In the same room, the inventory mentions some books (f. 79r). Classic literary works are not present, but we can find a compilation (lucidario) and a partial version of the Decameron by Giovanni Boccaccio (30 novelle di messer Giovanni Bochacci). This particular book list was mentioned by Christian Bec and Vittore Branca in their studies on the ownership and circulation of books in Florence and the manuscript tradition of Boccaccio. In addition, the inventory also makes mention of many other objects that were particularly associated with male household members. For example, we find in the Florence residence weapons including two crossbows (balestre) and a two-handed sword (spada a due mani, f. 78r). Bernardo di Giorgio’s Florentine residence was more than just a building, because the inventory also mentions a stable which housed a horse valued at 13 florins (ronzino chosto fiorini xiii, 78r).

Traveling must have been important to Bernardo di Giorgio, because the 1419 inventory also lists two other properties in the countryside, which belonged to him (starting on folio 79 recto). Instead of the furnishings of a city house, we now see objects more appropriate to a country home. Bernardo di Giorgio’s second house was located in the vicinity of the church of San Zanobi a Casignano, just over 6 miles southwest of Florence. Even though this house was not as grand or luxurious as Bernardo di Giorgio’s residence in Florence, the house in San Zanobi a Casignano was made up of several rooms and even a courtyard. All spaces were furnished with basic, functional furniture and equipment. As the inventory shows, these rooms were filled with mostly household items and other tools meant for productions of various kinds. For example, we find bags made of canvas, many kitchen utensils, and foodstuffs, including sacks of grain and containers for oil. Finally, there were also items like candle holders and beds, which suggests that the house was occupied and used during the night too. Given the sparse furnishings of this house, we may assume that this property was never lived in by Bernardo di Giorgio and his family but rather by workers or farmers who worked for the family or who leased the property. Of particular interest is that the inventory also records the presence of many farm animals outside the house at San Zanobi a Casignano, including 45 lambs (45 angnelli, f. 79v), a pair of oxen, a goat, and 56 sheep, as well as a dovecote and cages for other types of birds.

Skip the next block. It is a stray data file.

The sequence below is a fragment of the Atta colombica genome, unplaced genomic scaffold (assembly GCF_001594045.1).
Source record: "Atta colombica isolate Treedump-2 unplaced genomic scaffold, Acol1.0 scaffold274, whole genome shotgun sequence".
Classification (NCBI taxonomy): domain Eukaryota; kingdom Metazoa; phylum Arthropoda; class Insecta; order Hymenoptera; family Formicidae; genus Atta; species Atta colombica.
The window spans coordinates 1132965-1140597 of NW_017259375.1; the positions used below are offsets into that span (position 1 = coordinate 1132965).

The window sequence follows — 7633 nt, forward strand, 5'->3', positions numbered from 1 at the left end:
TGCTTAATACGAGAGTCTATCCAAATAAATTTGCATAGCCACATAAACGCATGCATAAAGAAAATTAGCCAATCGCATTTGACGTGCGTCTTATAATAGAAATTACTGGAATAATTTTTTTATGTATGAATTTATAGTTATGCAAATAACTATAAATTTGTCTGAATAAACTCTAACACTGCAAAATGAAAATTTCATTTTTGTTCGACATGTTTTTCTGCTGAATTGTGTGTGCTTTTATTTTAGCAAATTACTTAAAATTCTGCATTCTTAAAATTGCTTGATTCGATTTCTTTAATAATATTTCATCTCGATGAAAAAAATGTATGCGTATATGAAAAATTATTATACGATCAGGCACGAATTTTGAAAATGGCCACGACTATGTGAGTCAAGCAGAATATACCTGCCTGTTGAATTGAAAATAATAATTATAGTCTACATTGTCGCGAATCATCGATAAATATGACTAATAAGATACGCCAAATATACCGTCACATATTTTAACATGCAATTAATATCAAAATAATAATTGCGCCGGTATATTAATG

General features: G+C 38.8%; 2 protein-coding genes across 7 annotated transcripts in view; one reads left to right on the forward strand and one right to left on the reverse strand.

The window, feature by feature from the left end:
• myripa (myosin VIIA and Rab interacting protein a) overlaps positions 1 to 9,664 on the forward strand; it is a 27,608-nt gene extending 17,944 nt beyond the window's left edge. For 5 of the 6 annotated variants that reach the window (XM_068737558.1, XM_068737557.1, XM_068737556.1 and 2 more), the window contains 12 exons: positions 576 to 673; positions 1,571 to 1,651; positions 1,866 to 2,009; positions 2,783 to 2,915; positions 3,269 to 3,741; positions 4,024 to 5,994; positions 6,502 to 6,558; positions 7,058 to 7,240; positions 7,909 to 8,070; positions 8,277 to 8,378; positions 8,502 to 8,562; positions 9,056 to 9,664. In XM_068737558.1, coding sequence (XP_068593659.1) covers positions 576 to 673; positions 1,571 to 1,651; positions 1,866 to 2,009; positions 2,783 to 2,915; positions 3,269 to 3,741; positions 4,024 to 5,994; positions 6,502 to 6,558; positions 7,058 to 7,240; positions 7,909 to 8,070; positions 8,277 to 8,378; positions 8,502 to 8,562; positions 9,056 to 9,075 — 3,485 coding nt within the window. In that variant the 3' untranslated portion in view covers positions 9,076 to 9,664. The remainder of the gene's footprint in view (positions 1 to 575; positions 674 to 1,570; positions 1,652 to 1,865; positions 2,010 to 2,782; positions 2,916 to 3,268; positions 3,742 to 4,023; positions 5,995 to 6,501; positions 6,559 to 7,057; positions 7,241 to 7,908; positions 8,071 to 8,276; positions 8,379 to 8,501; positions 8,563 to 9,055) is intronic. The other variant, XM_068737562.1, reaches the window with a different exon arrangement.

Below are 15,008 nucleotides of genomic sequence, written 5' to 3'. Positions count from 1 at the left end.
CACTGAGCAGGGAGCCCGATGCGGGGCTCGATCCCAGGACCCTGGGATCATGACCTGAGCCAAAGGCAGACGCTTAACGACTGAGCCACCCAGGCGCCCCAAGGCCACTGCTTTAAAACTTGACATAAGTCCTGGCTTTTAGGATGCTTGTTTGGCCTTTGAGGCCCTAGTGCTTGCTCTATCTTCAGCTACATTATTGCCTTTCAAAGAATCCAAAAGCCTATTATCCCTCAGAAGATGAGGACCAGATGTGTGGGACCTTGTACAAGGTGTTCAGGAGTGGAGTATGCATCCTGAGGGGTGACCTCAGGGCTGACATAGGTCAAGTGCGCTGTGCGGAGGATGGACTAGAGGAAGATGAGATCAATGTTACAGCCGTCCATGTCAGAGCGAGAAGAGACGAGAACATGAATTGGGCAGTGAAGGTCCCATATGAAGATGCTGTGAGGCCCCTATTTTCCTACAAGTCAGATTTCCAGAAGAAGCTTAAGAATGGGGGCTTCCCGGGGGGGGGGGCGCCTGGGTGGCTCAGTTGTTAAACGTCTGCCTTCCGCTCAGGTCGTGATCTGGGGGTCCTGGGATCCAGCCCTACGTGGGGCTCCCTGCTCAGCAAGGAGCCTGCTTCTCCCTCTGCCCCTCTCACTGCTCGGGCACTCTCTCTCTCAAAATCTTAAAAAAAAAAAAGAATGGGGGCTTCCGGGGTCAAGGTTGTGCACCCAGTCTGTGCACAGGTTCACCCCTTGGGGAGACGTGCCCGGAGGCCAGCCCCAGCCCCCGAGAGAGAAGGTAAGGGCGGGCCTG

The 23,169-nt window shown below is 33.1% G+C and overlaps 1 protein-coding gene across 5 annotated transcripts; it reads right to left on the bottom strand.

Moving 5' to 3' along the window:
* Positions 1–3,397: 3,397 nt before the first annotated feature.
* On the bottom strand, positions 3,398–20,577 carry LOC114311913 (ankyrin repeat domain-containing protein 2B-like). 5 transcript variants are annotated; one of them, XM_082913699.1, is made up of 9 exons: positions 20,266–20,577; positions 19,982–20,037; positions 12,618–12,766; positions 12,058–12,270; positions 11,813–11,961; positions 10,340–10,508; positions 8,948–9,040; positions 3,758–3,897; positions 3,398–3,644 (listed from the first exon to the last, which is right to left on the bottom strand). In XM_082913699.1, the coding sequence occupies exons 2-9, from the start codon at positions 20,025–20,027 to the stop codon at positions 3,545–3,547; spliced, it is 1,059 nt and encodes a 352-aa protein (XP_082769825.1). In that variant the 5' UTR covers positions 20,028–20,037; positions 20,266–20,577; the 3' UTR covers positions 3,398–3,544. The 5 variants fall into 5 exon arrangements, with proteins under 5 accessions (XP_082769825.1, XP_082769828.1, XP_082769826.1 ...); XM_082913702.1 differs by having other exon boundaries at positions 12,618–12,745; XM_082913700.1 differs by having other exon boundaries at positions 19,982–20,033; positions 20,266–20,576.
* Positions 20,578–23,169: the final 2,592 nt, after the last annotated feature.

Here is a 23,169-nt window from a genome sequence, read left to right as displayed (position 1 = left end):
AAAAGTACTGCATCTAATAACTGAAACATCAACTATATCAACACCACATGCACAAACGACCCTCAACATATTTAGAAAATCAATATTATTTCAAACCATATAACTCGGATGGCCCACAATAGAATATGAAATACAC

Finally, the inventory tells us that Bernardi di Giorgio also owned a piece of land in Mugnana, a locale about 20 miles southeast to San Zanobi a Casignano and Florence. According to the inventory, there was no house or other building there with moveable goods, but again we find a fairly significant number of farm animals, including 32 sheep, four pigs, and two goats.

Even though Florence was a city protected from the outside world by walls and impressive gates, the daily life of its citizens would have been in constant dialogue with what happened beyond the city walls. The inventory of Bernardo di Giorgio de Bardi’s assets provides us with a good example of how even a well-to-do Florentine citizen, who would normally live in their palazzo inside the city, would have been in direct contact with the surrounding countryside. Whether it was for travel or food production, Bernardo di Giorgio would have been constantly reminded of the importance of his other possessions for his Florentine life.